The Interaction-Attention Continuum: Considering Various Levels of Human Attention in Interaction Design
Saskia Bakker, Karin Niemantsverdriet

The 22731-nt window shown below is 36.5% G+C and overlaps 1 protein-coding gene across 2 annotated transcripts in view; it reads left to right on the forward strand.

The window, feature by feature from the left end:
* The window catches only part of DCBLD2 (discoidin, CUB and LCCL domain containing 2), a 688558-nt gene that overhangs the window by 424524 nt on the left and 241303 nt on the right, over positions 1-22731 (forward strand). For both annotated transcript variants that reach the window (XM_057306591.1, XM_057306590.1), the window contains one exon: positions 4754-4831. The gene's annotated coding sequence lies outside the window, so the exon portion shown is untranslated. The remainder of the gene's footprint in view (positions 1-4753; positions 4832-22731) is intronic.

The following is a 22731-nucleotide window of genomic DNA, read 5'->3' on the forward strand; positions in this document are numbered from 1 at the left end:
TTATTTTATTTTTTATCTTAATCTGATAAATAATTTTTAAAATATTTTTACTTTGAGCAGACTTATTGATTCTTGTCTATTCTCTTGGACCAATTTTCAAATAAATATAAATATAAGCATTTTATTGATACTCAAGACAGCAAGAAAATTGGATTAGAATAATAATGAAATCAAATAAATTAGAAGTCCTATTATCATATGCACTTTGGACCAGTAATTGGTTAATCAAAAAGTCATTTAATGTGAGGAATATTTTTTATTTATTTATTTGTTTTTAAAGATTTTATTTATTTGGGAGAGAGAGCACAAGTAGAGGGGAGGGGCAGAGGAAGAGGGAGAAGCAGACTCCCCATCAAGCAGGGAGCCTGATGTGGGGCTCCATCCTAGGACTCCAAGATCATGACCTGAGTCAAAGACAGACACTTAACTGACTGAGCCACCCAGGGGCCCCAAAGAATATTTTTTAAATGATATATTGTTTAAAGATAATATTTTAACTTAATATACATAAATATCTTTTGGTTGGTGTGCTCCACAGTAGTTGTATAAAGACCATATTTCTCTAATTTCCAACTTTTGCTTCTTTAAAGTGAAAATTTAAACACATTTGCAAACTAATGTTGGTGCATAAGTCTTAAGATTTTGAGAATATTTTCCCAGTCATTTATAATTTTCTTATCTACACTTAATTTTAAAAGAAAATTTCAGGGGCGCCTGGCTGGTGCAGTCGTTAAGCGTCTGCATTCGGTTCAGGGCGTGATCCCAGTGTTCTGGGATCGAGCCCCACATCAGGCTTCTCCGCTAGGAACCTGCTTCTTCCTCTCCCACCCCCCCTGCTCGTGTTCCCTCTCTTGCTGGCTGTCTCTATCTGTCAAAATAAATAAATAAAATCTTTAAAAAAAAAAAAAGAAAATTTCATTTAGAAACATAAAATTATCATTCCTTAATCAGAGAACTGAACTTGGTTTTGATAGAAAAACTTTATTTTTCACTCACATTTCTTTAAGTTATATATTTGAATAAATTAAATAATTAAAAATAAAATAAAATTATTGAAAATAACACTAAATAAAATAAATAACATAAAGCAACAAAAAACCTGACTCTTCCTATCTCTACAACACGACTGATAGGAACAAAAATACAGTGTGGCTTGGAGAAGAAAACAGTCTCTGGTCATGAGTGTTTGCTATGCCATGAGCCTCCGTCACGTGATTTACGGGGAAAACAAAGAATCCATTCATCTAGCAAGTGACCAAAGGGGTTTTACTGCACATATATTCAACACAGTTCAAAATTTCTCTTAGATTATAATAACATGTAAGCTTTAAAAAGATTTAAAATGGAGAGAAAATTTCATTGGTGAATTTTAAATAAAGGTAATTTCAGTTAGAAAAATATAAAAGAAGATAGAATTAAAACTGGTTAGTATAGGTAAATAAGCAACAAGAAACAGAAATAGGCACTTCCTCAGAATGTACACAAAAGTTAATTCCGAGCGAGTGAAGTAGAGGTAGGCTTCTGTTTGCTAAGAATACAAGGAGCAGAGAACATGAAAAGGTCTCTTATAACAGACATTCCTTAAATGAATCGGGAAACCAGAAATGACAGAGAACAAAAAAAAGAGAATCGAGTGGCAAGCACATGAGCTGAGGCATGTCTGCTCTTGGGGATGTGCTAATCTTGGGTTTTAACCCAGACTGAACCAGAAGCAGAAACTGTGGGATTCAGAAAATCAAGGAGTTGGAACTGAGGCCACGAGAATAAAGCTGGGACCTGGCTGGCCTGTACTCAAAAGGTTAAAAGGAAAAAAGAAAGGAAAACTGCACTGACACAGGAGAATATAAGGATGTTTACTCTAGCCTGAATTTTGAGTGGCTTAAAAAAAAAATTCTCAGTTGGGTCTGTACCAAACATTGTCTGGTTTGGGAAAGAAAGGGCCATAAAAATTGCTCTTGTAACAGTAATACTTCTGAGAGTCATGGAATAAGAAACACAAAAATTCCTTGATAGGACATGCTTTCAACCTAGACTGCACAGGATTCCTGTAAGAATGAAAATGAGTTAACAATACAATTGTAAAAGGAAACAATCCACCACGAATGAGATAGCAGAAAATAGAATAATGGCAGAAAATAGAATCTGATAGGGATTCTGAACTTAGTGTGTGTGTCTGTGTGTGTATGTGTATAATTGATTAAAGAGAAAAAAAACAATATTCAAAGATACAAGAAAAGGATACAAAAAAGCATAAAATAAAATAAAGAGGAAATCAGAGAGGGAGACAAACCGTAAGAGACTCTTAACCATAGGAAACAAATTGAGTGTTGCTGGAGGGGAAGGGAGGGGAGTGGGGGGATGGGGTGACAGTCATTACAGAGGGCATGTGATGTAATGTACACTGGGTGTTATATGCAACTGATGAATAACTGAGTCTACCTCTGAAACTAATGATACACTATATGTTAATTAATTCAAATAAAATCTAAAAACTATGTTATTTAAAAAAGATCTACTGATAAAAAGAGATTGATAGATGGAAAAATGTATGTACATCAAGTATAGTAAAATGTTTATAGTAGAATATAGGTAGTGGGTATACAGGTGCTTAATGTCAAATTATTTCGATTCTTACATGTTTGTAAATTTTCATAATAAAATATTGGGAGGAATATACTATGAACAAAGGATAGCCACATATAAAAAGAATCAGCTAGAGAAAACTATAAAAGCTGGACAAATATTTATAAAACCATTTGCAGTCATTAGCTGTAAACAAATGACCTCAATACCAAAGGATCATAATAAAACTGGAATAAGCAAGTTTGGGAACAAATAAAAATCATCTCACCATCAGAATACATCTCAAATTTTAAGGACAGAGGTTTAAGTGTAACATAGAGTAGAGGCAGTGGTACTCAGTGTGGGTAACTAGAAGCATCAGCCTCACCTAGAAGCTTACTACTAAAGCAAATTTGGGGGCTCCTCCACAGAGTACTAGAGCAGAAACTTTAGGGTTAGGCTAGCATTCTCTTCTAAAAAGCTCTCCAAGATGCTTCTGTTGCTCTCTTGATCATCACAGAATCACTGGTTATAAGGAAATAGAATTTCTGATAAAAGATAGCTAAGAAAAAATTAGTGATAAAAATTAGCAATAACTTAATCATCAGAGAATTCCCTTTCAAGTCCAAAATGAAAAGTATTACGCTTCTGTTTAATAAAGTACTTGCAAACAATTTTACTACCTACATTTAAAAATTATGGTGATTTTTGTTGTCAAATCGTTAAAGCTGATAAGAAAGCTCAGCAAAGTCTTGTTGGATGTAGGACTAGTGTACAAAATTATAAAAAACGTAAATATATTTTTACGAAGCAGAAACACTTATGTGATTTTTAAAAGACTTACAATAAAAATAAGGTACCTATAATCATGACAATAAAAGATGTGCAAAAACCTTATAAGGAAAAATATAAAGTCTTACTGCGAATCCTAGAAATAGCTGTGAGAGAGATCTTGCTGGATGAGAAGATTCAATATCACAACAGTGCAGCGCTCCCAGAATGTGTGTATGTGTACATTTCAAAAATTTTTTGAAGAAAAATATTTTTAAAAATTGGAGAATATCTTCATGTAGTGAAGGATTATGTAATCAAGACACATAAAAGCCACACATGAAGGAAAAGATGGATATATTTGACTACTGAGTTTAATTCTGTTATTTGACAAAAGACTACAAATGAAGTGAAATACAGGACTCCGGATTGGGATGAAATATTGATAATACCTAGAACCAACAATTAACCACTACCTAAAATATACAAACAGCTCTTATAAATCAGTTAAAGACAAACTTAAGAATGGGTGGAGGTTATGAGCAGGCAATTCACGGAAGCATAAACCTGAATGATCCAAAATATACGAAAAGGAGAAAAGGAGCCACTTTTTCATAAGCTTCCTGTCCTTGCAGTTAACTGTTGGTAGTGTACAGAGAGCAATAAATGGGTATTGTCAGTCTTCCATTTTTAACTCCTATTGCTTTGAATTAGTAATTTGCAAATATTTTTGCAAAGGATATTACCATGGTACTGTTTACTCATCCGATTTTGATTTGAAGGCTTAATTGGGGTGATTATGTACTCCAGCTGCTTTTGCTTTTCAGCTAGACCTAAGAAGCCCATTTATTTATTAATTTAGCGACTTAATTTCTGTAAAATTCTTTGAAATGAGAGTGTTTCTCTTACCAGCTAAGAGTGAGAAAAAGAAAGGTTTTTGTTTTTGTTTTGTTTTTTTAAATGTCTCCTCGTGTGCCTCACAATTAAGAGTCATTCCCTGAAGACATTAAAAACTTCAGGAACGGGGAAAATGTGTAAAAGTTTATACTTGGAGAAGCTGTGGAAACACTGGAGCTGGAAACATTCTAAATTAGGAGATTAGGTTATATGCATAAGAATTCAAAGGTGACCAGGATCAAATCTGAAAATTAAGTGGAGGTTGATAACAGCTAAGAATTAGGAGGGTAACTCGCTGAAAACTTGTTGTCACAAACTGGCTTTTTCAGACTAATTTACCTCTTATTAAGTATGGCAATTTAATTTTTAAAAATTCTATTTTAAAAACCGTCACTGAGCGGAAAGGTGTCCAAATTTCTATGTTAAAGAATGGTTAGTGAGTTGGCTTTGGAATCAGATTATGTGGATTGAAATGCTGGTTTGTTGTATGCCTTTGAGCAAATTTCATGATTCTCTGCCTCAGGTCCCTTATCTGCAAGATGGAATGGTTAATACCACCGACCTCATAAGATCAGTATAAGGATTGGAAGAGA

Interactive systems are traditionally operated with undivided attention. Recently, such systems have begun to involve autonomous system behavior that takes place outside the user’s behest and attentional field. In everyday life, people perform actions with varying levels of attention. For example, we routinely wash our hands in our periphery of attention while focusing on having a conversation, or we might consciously focus on washing our hands if trying to remove paint from them. We argue that interactive systems currently cover only two extreme ends of a full spectrum of human attention abilities. With computing technology becoming ubiquitously present, the need increases to seamlessly fit interactions with technology into everyday routines. Inspired by influential early visions on ubiquitous computing (Weiser, 1991; Weiser & Brown, 1997), we believe that interfaces should facilitate interaction at varied levels of attention to achieve this, these being focused interaction, peripheral interaction and implicit interaction. The concept of the interaction-attention continuum presented here aims to support design researchers in facilitating Human-Computer Interaction to shift between these interaction types. We use four case studies on the design of interfaces for interactive lighting systems to illustrate the application of the interaction-attention continuum and to discuss considerations for design along the continuum.

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